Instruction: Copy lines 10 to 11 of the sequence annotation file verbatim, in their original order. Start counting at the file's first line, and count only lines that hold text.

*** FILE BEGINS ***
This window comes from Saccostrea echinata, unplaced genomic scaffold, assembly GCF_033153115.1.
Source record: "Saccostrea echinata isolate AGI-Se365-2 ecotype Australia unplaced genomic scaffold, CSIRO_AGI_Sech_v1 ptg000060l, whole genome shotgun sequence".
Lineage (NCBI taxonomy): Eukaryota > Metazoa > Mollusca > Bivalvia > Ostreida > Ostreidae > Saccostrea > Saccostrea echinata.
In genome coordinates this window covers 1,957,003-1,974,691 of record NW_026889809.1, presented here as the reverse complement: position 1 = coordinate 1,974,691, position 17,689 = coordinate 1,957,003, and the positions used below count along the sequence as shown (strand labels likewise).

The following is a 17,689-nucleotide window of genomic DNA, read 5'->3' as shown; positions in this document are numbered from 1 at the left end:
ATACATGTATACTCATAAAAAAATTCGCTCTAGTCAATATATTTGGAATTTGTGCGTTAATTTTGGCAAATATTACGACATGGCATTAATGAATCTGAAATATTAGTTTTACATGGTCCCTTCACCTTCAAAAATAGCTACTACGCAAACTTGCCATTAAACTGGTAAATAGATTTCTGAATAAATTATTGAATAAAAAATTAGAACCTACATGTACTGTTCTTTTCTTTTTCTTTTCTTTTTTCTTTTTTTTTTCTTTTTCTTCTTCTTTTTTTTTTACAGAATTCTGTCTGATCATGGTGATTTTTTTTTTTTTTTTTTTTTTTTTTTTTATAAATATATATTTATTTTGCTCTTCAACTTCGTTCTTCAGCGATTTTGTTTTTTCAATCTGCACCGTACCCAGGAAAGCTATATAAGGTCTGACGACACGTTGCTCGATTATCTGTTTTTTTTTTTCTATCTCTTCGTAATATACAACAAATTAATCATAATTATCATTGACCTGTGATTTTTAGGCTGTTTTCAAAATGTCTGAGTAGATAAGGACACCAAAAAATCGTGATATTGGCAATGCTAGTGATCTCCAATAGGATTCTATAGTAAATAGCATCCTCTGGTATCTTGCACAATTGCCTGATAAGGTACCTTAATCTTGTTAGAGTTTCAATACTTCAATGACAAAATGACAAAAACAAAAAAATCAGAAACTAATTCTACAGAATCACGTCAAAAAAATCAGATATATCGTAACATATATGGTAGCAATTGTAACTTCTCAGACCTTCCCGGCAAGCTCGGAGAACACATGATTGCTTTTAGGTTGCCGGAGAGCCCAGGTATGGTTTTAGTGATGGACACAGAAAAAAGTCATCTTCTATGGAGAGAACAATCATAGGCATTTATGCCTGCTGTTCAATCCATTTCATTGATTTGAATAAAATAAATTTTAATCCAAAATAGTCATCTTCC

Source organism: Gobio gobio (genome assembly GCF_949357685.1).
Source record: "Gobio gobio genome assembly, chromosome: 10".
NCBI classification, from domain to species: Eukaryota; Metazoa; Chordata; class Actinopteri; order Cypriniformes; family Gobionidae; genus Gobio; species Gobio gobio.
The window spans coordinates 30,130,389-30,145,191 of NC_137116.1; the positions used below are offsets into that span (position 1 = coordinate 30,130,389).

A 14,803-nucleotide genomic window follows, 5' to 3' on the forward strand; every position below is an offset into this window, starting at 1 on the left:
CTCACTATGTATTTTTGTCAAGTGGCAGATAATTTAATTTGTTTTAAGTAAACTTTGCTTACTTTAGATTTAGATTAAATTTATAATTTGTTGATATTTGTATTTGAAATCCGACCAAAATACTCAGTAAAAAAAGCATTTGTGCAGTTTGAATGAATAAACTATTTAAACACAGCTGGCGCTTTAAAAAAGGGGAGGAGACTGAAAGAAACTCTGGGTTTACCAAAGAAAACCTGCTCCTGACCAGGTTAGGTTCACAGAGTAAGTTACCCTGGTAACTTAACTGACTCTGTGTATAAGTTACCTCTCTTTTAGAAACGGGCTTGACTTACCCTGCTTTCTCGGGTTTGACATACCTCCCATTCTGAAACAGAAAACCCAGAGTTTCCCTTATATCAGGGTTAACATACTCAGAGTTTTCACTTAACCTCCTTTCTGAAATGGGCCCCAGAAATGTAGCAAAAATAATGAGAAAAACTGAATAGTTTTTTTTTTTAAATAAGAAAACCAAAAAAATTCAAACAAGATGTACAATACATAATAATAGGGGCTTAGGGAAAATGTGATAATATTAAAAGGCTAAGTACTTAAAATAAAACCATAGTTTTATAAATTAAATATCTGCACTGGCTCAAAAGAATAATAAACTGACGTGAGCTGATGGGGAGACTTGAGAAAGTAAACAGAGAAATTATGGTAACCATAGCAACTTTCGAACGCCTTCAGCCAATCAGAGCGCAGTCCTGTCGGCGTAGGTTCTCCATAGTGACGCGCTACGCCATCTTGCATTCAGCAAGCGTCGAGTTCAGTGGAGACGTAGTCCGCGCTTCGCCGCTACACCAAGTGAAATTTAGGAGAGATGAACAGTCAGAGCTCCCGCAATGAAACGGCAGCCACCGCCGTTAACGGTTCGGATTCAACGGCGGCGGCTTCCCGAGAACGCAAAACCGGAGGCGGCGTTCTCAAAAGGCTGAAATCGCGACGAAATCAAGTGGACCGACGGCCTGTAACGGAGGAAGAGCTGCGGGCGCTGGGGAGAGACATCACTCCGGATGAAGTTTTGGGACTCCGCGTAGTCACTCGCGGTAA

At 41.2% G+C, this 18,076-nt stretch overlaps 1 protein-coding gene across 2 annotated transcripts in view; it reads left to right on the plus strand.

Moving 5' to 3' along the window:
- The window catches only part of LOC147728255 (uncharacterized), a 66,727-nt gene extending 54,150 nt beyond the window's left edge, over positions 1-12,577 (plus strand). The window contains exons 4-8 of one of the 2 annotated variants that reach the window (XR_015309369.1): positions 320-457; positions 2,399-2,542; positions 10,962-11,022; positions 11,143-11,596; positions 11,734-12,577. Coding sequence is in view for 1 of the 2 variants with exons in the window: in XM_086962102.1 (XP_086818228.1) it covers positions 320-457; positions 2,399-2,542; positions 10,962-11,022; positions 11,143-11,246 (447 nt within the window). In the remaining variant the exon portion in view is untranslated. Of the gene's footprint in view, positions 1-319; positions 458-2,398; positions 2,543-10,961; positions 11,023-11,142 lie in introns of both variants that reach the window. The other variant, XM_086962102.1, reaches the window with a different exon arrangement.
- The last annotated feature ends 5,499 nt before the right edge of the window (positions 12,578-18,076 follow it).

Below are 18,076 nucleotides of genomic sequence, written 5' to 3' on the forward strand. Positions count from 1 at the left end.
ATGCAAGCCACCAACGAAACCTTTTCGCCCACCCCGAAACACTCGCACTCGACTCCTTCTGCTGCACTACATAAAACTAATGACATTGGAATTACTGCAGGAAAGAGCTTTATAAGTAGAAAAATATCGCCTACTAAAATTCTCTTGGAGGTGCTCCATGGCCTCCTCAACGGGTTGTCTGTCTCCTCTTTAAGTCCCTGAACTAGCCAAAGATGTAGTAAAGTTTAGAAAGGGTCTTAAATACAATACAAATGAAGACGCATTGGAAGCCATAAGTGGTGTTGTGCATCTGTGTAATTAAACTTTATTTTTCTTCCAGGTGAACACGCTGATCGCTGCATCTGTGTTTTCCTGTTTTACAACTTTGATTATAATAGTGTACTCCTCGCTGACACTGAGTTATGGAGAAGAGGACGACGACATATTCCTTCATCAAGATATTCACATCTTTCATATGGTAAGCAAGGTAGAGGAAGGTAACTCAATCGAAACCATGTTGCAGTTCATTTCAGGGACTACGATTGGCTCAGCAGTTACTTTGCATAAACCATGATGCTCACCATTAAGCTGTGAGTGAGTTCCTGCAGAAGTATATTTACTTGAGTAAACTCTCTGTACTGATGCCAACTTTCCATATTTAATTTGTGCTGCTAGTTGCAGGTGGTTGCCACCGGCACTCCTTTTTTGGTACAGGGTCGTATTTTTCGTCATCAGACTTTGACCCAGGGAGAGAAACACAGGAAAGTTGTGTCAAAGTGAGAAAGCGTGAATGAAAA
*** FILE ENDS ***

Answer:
The window spans coordinates 30,130,389-30,145,191 of NC_137116.1; the positions used below are offsets into that span (position 1 = coordinate 30,130,389).

A 14,803-nucleotide genomic window follows, 5' to 3' on the forward strand; every position below is an offset into this window, starting at 1 on the left: